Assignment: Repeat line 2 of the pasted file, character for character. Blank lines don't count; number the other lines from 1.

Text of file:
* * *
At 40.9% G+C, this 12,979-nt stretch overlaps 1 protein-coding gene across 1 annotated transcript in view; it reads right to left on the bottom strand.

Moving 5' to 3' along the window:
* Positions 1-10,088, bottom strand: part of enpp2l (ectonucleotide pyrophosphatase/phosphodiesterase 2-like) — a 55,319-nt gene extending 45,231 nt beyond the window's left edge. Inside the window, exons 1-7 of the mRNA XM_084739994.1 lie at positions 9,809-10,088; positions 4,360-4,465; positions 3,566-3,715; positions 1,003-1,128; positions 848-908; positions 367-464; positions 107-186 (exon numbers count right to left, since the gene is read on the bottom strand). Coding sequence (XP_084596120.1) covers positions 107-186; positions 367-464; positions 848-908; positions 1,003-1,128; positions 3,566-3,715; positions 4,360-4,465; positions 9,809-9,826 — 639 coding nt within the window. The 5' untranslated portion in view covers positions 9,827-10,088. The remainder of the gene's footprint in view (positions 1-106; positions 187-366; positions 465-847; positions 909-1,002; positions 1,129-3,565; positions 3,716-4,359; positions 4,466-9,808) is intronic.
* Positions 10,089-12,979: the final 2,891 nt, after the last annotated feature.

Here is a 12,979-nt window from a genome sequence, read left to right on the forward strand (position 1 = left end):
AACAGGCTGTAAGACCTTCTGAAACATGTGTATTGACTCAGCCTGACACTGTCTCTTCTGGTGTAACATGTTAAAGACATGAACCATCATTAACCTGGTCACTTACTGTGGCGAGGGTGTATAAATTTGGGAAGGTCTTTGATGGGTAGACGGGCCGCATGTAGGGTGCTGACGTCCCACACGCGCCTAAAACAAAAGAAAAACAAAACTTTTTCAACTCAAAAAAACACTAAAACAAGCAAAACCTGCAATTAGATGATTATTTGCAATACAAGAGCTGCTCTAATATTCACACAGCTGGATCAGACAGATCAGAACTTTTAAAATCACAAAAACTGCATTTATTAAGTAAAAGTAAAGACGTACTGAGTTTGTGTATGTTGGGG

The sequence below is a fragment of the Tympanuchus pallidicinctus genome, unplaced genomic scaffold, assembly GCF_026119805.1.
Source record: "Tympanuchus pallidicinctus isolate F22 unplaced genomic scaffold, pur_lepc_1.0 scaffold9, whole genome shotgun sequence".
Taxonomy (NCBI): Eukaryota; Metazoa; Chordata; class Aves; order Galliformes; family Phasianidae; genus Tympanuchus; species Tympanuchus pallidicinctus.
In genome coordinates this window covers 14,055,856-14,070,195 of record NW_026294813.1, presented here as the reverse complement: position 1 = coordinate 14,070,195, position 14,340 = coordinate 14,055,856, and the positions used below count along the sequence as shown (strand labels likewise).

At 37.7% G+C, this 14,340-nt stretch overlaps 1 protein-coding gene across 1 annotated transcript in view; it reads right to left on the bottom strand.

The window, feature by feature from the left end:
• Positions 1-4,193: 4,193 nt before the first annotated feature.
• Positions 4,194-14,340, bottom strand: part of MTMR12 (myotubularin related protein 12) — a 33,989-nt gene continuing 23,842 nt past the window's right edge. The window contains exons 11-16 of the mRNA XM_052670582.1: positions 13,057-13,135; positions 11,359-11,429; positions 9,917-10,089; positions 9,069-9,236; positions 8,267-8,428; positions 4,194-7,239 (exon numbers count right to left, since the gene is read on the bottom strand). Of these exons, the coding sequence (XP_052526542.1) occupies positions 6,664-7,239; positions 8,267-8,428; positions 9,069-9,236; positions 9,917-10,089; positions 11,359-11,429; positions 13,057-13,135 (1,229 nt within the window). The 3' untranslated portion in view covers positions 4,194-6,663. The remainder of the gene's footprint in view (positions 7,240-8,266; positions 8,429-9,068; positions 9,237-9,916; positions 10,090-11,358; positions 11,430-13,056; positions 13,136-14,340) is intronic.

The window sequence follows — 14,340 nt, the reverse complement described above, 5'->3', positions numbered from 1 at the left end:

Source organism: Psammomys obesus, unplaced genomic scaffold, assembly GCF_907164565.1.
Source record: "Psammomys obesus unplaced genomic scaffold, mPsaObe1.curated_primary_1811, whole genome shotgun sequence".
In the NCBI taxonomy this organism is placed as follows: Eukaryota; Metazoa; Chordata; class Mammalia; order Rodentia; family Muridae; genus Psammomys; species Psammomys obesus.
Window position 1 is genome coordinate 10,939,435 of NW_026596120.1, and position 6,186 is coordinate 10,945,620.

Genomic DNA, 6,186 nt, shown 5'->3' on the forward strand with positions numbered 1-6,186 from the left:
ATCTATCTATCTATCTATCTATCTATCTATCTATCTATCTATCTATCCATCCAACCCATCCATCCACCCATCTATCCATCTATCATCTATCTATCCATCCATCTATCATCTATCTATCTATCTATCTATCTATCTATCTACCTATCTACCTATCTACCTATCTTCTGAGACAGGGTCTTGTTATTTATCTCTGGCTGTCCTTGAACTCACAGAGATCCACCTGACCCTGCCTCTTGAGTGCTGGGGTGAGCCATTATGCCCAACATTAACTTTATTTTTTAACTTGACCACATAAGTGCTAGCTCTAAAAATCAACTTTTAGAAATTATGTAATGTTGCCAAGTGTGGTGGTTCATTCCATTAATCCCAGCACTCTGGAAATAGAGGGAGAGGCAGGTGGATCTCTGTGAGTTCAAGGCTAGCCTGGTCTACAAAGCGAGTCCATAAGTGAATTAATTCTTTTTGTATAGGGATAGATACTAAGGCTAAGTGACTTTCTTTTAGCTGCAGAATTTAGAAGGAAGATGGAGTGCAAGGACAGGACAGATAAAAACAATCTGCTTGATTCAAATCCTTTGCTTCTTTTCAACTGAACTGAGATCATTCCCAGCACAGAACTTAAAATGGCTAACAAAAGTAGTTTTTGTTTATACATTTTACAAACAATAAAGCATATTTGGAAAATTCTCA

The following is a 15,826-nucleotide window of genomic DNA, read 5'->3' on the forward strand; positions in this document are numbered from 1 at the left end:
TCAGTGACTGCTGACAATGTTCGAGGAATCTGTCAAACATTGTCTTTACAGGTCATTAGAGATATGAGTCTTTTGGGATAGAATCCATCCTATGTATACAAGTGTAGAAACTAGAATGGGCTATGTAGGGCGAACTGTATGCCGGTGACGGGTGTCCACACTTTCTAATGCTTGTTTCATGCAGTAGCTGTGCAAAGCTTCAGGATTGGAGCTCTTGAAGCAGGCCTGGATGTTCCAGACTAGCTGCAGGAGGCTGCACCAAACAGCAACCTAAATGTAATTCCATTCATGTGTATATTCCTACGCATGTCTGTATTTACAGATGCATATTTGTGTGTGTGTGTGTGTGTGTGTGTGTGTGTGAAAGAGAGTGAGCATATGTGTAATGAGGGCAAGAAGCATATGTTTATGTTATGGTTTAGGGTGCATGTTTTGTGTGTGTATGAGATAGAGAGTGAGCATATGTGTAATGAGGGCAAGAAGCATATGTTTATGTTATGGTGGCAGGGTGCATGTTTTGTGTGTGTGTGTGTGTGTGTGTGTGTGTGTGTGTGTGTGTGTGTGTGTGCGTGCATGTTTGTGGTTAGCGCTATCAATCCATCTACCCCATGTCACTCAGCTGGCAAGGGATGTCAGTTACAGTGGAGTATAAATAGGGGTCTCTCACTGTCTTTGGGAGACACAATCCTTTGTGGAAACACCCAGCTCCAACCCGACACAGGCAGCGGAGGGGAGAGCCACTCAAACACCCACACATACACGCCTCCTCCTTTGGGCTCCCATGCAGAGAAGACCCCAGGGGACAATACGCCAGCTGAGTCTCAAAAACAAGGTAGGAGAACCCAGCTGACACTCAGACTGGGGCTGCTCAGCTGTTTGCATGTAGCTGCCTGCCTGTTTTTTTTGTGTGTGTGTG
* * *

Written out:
Moving 5' to 3' along the window: